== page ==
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Rescuing Jews by Polish clergy during the Holocaust
According to research to be presented at KUL on March 23, on the eve of the National Day of Remembrance of Poles who Rescued Jews under German occupation, rescue activities on behalf of Jews were carried out by nearly 100 religious orders in more than 500 institutions and more than 700 diocesan priests in at least 580 towns and cities throughout occupied Poland during the Holocaust. The role of the Polish clergy in saving Jews will be discussed by scholars from Poland and Israel, as well as by Ryszard Tyndorf, author of the new publication "Wartime Rescue of Jews by the Polish Catholic Clergy."
The exact number of Jews who benefited from the help of the Polish Catholic clergy is difficult to estimate, but according to published analyses, it is likely to be thousands.
The Abraham J. Heschel Center for Catholic-Jewish Relations at KUL invites you to a presentation of a two-volume monograph by Ryszard Tyndorf. The author lives in Canada and for many years has dealt with issues concerning the attitudes of Catholic Church people toward Jews. The meeting, scheduled for March 23 at 11 a.m., will begin with a scholarly conference, "Rescuing the Doomed to Non-Existence. Assistance given to Jews by priests and nuns during the Holocaust in occupied Poland". Speakers will include Prof. Limore Yagil of the Institute of Holocaust at Bar-Ilan University in Israel, who also teaches at the Sorbonne in Paris, and the director of the World War II Museum in Gdansk, Dr. Grzegorz Berendt, who will discuss the state of research on rescuing Jews in Poland. Sebastian Piątkowski, Ph.D., of the State Archives in Radom, will talk about archival materials on the subject, which were collected in the General Government.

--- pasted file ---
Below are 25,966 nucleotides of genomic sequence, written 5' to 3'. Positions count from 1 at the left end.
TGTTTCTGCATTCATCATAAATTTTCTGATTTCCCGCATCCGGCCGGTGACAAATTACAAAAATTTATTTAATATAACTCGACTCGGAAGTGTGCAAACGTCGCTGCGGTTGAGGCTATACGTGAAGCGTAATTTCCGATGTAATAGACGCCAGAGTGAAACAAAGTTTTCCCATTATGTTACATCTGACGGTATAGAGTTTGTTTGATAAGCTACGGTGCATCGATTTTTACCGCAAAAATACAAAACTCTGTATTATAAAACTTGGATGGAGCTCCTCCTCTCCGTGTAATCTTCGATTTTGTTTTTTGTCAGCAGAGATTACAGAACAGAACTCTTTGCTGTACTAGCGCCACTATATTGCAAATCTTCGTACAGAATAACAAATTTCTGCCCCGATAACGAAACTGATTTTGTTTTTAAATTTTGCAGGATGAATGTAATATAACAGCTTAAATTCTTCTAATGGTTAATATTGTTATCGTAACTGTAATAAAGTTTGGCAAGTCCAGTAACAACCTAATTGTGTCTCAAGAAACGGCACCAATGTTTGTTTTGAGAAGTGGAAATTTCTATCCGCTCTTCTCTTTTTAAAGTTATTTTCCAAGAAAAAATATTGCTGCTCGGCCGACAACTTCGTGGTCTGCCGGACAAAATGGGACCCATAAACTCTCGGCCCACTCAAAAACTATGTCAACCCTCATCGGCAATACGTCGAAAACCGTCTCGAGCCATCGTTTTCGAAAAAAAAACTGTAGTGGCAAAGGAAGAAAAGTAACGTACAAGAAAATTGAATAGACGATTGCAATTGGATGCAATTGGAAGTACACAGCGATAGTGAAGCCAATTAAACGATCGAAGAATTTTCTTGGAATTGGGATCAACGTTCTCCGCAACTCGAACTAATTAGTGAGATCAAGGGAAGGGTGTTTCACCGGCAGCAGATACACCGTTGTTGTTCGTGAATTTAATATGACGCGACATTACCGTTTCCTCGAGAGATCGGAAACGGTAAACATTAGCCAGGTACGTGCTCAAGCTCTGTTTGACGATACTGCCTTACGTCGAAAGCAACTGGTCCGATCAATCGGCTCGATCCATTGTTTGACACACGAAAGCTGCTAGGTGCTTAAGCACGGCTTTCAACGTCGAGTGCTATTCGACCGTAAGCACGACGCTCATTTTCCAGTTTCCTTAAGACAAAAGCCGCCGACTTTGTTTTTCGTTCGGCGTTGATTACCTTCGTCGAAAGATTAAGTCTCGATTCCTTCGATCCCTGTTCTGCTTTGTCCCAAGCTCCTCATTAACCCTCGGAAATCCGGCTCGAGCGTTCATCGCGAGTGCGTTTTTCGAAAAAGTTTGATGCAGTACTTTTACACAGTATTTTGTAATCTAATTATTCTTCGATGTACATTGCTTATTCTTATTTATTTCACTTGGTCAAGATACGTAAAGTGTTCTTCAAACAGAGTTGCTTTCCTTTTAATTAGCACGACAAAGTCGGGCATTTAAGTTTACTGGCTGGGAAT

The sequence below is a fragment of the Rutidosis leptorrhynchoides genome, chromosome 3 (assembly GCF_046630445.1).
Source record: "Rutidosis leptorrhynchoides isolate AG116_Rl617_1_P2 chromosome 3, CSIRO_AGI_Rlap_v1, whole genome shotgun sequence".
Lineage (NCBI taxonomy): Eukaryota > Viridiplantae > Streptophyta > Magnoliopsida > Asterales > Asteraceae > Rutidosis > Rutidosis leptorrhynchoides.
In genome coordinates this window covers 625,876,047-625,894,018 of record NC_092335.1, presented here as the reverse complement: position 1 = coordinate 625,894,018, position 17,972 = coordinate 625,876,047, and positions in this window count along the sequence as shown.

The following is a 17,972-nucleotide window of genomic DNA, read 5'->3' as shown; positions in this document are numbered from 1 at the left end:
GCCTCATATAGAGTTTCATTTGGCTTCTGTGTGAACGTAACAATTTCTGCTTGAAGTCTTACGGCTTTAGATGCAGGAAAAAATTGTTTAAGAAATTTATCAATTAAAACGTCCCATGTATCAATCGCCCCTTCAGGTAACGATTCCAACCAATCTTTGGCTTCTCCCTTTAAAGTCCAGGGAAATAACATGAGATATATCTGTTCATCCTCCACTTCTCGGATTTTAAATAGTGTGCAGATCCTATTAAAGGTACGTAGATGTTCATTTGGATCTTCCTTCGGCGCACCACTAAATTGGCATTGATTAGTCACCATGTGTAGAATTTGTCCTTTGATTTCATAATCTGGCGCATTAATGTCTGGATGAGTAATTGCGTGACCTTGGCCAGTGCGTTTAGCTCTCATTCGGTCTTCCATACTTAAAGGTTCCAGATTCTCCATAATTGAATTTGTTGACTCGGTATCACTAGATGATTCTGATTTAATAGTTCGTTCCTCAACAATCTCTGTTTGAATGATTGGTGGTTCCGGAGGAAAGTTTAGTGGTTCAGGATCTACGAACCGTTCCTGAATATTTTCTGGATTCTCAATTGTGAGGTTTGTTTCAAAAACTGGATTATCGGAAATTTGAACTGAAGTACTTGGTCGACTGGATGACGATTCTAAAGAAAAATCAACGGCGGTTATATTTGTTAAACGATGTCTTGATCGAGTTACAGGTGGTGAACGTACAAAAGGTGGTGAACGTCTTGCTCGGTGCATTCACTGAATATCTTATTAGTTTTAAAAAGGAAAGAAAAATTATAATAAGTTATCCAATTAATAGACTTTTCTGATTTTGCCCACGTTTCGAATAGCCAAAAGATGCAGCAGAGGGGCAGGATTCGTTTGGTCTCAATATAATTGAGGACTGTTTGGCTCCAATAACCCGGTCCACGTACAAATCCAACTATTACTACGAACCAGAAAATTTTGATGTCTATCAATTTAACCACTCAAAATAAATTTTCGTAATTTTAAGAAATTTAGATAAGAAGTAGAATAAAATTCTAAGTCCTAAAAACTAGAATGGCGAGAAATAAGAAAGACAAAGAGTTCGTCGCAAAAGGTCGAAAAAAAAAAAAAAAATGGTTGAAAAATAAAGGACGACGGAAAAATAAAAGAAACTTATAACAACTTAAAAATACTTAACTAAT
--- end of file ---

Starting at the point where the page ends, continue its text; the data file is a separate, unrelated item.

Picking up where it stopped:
The monograph "Wartime Rescue of Jews by the Polish Catholic Clergy", published by the KUL Publishing House, will be presented by prof. Wacław Wierzbieniec from the University of Rzeszów. This historian specializes in the history and culture of Jews in the 19th and 20th centuries in Poland, the history of the Catholic Church in the 20th century, and in the subject of charity and philanthropy in social life. Ryszard Tyndorf, the author of the book, will also be a special guest of the meeting.
The book is a study of rescue efforts for Jews carried out by the Catholic Church and its clergy in German-occupied Poland during World War II. The study is based primarily on the testimonies of Jewish survivors and Poles who helped them, supplemented by Church documentation. The publication shows that various forms of assistance to Jews were provided by 66 female orders in around 450 establishments (mainly monasteries), 25 male orders in around 85 establishments, and more than 700 diocesan priests in at least 580 locations in Nazi-occupied Poland.
This is the first English-language monograph to include a review of the extensive Polish-language literature on the subject. As such, it is an important addition to the body of scholarly work and calls for a reassessment of the historical record of the rescue of the Polish Catholic Church at a time when its own clergy was subjected to persecution that no other clergy in occupied Europe experienced, and the mandatory punishment for helping Jews in occupied Poland was death.
National Day of Remembrance of Poles Saving Jews under German occupation falls on March 24, the anniversary of the death of the Ulma family of Markowa, who were executed by German gendarmes for hiding Jews. The day honors all Polish citizens - regardless of nationality - who helped Jews subjected to genocidal extermination by German occupiers.